“I think both teams have been pretty good on special teams, and that’s the thing; we have to be disciplined,” forward Eetu Luostarinen said. “We can’t give them too much time on the power play. For our end, we’ve got to look at some video and see how we can exploit them.”

Among the things that stand out when watching the Oilers power play is how their skilled players work within — and sometimes outside — their structure.

“Every power play has a structure to it, and you have a plan for that structure,” Maurice said. “And when I say the word freelance, it’s not disrespectful. It’s not chaos. It’s their ability to create off broken plays, off very small lanes that you leave open. … So, structure, for the most part, you’d like to think you can handle. It’s the — and better word than freelance is — the creativity out of structure that makes them so difficult.”

Bouchard’s powerful shot from the point – per NHL EDGE, he leads the League in 90-plus mile per hour shots (22) this postseason — is one of the constants on the Oilers’ power play. The four forwards on it are often in motion, though, which makes it more difficult to defend.

“They move around all over the ice,” Panthers defenseman Aaron Ekblad. “You can find McDavid kind of in any spot. I think one of the only guys who kind of stays in the same spot is Bouchard up top with that heavy shot. So, with that kind of movement, it’s really dynamic and really hard to find passing lanes, especially when things are kind of happening behind you if you’re kind of focusing on the puck.”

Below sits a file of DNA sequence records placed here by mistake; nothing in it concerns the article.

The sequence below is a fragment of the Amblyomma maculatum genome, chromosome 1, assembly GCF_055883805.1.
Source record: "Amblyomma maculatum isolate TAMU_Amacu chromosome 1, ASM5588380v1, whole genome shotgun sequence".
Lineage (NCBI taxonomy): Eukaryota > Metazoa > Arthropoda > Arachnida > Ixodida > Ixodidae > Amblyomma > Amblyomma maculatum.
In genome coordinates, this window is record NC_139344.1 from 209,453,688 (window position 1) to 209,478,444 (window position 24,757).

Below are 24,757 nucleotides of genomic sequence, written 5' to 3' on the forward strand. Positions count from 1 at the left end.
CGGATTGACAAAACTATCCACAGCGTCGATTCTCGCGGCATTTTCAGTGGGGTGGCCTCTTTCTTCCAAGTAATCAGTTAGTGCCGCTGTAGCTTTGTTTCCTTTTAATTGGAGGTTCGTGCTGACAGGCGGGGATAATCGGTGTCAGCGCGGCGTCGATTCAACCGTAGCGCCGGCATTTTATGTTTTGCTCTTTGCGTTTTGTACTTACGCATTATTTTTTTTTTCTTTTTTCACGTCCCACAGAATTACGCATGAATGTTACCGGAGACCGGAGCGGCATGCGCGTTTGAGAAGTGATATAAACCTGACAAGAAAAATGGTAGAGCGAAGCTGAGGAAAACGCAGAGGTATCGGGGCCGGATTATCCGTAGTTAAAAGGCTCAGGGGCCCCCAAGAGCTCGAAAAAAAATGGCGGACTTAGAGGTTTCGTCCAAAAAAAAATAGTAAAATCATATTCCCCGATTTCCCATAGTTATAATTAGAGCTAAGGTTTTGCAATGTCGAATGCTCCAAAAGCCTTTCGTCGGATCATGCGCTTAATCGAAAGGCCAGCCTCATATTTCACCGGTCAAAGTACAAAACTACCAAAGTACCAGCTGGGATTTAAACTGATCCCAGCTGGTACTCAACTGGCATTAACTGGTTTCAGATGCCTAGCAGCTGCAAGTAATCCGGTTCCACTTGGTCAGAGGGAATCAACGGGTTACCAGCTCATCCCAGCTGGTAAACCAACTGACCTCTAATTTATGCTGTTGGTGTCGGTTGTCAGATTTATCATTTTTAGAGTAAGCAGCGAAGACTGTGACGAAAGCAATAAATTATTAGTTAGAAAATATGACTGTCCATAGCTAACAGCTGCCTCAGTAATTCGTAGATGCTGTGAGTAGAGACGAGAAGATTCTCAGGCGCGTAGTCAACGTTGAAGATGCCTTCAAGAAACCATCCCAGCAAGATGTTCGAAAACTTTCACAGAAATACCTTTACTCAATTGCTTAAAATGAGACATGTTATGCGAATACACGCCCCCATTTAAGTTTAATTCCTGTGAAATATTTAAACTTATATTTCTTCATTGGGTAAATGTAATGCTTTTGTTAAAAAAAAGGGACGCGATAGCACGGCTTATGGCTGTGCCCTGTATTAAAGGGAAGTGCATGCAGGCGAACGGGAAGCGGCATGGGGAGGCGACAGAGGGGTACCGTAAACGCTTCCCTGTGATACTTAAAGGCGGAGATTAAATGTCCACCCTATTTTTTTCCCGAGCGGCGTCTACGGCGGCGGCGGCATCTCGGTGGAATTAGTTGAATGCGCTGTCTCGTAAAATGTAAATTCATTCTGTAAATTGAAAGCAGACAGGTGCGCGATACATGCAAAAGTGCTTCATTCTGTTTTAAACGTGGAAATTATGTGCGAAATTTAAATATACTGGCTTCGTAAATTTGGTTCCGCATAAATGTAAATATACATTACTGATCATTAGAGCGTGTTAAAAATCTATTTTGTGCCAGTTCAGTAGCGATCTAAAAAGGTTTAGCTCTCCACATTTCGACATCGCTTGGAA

Although Draisaitl moves around, too, he often ends up at the bottom of the right circle in time for his teammates to set him up for one-timers. So, that’s an area of the ice Florida must be aware of as well.

“There’s going to be a percentage of the game you’re going to have a pretty good idea where he’s going and where he’s going to be,” Maurice said. “He’s not always there, but if you score that many points, why wouldn’t you (go there)? It would be a pretty good area to hang out.”

Even after the Dallas Stars held the Oilers without a power-play goal in the first four games of the Western Conference Final, the Oilers broke through to go 4-for-5 in the last two games, including each of their goals in its series-clinching 2-1 win in Game 6 on Sunday. So, the Panthers can’t afford to let up if they have some success early in the series on the penalty kill.

The only team with a better penalty kill in the playoffs than Florida is Edmonton at 93.9 percent. The Oilers have killed off 28 consecutive power plays, including going 14-for-14 against the Stars while scoring once short-handed. So, the Panthers power play will have to figure out how to solve Edmonton’s penalty kill as well.

That means more time in the video room.

“I think special teams is going to be huge,” Florida defenseman Brandon Montour said. “Obviously, they’ve got a great power play, too, so obviously we’ve got to be disciplined. That’s a mindset they’re going to probably preach as well.

“If it comes down to where we’ve got to play more 5-on-5, we’re OK with that as well.”

Originally Appeared Here